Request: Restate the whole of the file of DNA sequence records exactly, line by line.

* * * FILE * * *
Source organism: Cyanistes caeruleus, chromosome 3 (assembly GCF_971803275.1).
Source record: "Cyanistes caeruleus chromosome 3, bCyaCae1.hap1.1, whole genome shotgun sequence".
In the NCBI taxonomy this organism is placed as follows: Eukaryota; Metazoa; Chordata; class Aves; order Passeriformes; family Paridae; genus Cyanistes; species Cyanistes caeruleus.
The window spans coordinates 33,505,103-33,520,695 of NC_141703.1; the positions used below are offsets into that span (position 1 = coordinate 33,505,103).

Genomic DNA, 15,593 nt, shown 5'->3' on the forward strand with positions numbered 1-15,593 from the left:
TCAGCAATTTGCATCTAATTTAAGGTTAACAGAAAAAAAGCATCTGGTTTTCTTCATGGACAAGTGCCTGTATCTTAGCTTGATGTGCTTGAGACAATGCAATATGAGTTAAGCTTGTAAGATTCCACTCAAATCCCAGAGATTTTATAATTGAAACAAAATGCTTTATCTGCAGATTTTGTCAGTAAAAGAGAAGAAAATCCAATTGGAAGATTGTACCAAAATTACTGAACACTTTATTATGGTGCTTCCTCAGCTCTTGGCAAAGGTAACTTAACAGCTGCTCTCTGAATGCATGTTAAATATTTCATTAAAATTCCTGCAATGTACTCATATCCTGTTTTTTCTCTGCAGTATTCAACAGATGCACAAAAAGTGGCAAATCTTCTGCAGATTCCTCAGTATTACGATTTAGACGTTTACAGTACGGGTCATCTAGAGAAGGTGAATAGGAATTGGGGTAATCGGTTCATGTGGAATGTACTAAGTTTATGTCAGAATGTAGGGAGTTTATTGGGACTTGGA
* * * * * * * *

Source organism: Cyanistes caeruleus, chromosome 3 (assembly GCF_971803275.1).
Source record: "Cyanistes caeruleus chromosome 3, bCyaCae1.hap1.1, whole genome shotgun sequence".
In the NCBI taxonomy this organism is placed as follows: Eukaryota; Metazoa; Chordata; class Aves; order Passeriformes; family Paridae; genus Cyanistes; species Cyanistes caeruleus.
The window spans coordinates 33,505,103-33,520,695 of NC_141703.1; the positions used below are offsets into that span (position 1 = coordinate 33,505,103).

Genomic DNA, 15,593 nt, shown 5'->3' on the forward strand with positions numbered 1-15,593 from the left:
TCAGCAATTTGCATCTAATTTAAGGTTAACAGAAAAAAAGCATCTGGTTTTCTTCATGGACAAGTGCCTGTATCTTAGCTTGATGTGCTTGAGACAATGCAATATGAGTTAAGCTTGTAAGATTCCACTCAAATCCCAGAGATTTTATAATTGAAACAAAATGCTTTATCTGCAGATTTTGTCAGTAAAAGAGAAGAAAATCCAATTGGAAGATTGTACCAAAATTACTGAACACTTTATTATGGTGCTTCCTCAGCTCTTGGCAAAGGTAACTTAACAGCTGCTCTCTGAATGCATGTTAAATATTTCATTAAAATTCCTGCAATGTACTCATATCCTGTTTTTTCTCTGCAGTATTCAACAGATGCACAAAAAGTGGCAAATCTTCTGCAGATTCCTCAGTATTACGATTTAGACGTTTACAGTACGGGTCATCTAGAGAAGGTGAATAGGAATTGGGGTAATCGGTTCATGTGGAATGTACTAAGTTTATGTCAGAATGTAGGGAGTTTATTGGGACTTGGA